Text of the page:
Many websites will drone endlessly about the facts surrounding the infamous “Stella” Case and opine as to its merit. On these websites they blame attorneys, the legal system, greed, and anything else they can point their judgmental finger towards.
Let’s take a look at the facts of the case, and if you are one that feels the legal system was abused in this personal injury lawsuit, I’d love to know your opinion. Send it, and if it meets our editorial guidelines, we’ll publish it.
In February 1992, Stella Liebeck, a 79-year-old woman ordered a cup of coffee from the drive thru of a local McDonald’s. Liebeck was in the passenger’s seat of her car, with her grandson driving. After receiving the coffee they pulled over so that Ms. Liebeck could add cream and sugar to her coffee and in doing so, she spilled the entire cup of coffee in her lap.
Ms. Liebeck was hospitalized for 8 days recovering from 3rd degree burns over 6% of her body. In this time she underwent skin grafting procedure to repair the damaged skin. Two years of surgery and further treatments followed. Ms. Liebeck asked McDonald’s to pay for her medical bills to the tune of $20,000.00. McDonald’s countered with an offer of $800.00. She hired Product Liability Attorney Reed Morgan who offered to settle the case for $90,000.00. McDonald’s again refused
Unable to reach an agreement, the case went to went to court. During the proceedings it was determined that McDonald’s required franchises to serve coffee at 180-190 degrees Fahrenheit. It was also determined that liquid making contact with the skin at that temperature will cause 3rd burns in less than 15 seconds. Documents obtained from McDonald’s showed Stella was not the first person burned by their coffee. In fact, the company had received over 700 reports of people burned by the beverage. McDonald’s had settled these cases all told for more than $500,000.00.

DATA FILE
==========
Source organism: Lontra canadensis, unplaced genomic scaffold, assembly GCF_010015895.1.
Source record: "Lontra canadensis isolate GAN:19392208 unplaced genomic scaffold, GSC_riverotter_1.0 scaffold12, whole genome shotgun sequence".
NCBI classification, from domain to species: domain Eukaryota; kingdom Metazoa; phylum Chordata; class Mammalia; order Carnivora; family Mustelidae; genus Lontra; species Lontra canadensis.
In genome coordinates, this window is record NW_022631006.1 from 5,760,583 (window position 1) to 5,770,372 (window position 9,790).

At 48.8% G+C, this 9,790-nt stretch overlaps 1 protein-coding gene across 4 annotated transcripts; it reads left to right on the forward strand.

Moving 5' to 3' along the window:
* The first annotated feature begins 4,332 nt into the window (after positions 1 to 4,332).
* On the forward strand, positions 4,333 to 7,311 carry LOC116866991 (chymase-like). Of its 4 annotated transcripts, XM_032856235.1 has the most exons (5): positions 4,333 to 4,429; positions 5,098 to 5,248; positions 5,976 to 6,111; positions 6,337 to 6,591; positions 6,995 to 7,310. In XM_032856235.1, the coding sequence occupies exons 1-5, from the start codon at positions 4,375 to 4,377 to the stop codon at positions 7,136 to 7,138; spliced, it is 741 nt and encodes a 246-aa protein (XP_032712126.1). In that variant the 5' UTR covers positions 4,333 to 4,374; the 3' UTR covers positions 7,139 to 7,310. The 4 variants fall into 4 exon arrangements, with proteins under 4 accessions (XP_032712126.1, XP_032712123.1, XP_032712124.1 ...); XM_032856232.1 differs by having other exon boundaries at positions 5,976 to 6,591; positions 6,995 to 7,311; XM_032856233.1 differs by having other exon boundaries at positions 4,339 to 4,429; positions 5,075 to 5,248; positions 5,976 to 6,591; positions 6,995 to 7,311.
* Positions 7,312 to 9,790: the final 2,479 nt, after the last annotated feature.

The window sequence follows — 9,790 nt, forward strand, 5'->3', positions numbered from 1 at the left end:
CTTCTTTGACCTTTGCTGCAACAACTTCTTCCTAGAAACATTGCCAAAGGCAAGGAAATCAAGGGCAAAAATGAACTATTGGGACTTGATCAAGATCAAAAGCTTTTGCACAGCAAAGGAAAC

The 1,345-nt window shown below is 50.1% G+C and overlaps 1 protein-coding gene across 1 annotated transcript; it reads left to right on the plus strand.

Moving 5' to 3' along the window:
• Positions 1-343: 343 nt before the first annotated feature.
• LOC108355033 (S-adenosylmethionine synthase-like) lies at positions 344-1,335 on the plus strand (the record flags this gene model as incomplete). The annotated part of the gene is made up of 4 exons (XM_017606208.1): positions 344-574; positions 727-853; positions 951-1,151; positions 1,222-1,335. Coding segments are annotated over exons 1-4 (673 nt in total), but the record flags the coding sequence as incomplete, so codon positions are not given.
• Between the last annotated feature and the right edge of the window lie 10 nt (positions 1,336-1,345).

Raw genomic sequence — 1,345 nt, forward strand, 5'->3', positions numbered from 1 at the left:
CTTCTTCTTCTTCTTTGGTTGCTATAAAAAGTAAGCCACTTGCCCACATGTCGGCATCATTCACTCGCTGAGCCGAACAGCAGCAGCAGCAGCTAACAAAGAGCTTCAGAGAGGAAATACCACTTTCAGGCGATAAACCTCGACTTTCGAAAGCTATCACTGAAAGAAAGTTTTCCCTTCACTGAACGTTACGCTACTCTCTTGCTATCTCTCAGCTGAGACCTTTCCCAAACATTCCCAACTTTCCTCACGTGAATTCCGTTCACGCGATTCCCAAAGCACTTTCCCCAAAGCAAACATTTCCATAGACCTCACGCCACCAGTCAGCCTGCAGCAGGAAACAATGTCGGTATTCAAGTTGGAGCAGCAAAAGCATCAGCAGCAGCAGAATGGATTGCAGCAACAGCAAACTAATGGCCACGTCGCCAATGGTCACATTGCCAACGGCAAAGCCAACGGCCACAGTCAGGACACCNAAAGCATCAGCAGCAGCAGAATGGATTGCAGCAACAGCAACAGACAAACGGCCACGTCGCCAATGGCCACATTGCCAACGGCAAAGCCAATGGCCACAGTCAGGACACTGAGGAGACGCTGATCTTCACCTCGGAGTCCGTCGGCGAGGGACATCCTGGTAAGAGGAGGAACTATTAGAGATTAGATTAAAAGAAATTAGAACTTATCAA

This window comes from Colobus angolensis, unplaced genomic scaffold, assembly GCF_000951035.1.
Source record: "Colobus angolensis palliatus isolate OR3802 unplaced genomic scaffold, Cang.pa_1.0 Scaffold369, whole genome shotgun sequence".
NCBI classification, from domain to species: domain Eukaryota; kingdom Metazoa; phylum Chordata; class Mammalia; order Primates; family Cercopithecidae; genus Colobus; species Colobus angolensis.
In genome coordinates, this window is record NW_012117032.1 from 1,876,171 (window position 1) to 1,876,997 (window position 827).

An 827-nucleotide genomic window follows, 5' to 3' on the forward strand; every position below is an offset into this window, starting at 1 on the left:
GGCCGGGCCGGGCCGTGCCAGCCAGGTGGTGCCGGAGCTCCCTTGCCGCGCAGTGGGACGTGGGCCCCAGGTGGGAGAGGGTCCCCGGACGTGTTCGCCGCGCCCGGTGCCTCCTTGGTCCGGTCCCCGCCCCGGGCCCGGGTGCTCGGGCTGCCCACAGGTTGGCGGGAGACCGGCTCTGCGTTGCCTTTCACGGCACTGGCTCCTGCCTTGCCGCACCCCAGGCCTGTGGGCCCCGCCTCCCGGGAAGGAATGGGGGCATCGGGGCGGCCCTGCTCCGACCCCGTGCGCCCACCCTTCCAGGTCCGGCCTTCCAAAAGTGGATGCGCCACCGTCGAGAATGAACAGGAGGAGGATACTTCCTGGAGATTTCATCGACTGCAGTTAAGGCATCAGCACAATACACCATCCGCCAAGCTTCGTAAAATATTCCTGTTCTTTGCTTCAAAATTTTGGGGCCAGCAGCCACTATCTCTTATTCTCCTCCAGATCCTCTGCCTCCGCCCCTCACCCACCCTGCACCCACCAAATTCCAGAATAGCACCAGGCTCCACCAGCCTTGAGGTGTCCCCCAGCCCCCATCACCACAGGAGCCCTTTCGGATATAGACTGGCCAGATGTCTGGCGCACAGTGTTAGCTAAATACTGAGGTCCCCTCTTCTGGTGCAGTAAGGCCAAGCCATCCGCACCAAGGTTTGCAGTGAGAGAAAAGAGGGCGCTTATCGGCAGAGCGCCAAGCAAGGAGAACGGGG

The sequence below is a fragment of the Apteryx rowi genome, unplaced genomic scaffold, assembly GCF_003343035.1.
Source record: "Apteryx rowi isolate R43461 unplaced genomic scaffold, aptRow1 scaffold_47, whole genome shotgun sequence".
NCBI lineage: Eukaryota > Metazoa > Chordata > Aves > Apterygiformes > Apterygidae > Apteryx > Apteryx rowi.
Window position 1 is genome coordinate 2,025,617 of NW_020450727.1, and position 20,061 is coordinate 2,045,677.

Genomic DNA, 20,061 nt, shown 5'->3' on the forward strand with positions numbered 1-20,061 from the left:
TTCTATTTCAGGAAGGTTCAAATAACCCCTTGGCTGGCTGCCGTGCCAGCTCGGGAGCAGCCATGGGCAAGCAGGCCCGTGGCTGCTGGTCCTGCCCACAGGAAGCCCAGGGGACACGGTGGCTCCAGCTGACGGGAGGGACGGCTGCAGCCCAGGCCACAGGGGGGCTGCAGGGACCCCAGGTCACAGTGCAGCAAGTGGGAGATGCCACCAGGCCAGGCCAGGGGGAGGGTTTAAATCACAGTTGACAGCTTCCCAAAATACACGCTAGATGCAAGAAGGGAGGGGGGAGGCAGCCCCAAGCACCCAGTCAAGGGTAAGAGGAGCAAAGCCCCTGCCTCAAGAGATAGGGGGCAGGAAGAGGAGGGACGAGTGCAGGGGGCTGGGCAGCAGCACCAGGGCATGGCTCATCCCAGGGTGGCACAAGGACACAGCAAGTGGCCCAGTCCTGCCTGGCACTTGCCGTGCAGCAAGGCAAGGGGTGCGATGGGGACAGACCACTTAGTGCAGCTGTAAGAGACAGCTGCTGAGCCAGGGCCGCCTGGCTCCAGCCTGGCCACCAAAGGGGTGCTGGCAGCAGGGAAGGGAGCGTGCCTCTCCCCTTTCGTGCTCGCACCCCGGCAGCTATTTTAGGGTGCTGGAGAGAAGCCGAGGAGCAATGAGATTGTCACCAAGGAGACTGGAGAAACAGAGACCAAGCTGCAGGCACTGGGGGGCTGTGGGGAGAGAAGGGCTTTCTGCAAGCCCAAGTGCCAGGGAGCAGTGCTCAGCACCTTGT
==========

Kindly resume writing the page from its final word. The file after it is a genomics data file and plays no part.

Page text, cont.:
During the testimony it was conceded by McDonald’s Quality Control Manager Chris Appleton that if the coffee was consumed at the temperature at which it was served, it would cause severe burns to the mouth and throat.
The 10 day trial was over on August 17th, when the jury reached their verdict. They found McDonald’s was 80% responsible for the accident and the warning in place at the time was insufficient to prevent injury to consumers. They awarded Liebeck $200,000.00 in compensation, and 2.7 million in punitive damages, about 2 days of coffee revenue for McDonald’s. The judge reduced the amount to $640,000.00 in total. The decision was appealed by both Liebeck and McDonald’s who then settled out of court for undisclosed amount of money less than $600,000.00
Even the most reasonable person would concede that a consumer being served a beverage in a restaurant that would do considerable harm if consumed must be warned of the danger. In fact, the day after the trial was over, McDonald’s ordered its stores to lower the temperature of coffee served to 150 degrees. Whether this was done out of social conscious and to protect the consumer, or to keep themselves out of court is uncertain. What is certain is that Stella Liebeck’s case has at least played a part in keeping other consumers safe from the same injury she received.
Product Liability lawsuits and failure to warn cases do more than punish the producer of dangerous products, they protect the consumer from suffering
the same fate as others before them. If you have been injured using a product, contact an experienced Product Liability Attorney who will fight for your rights.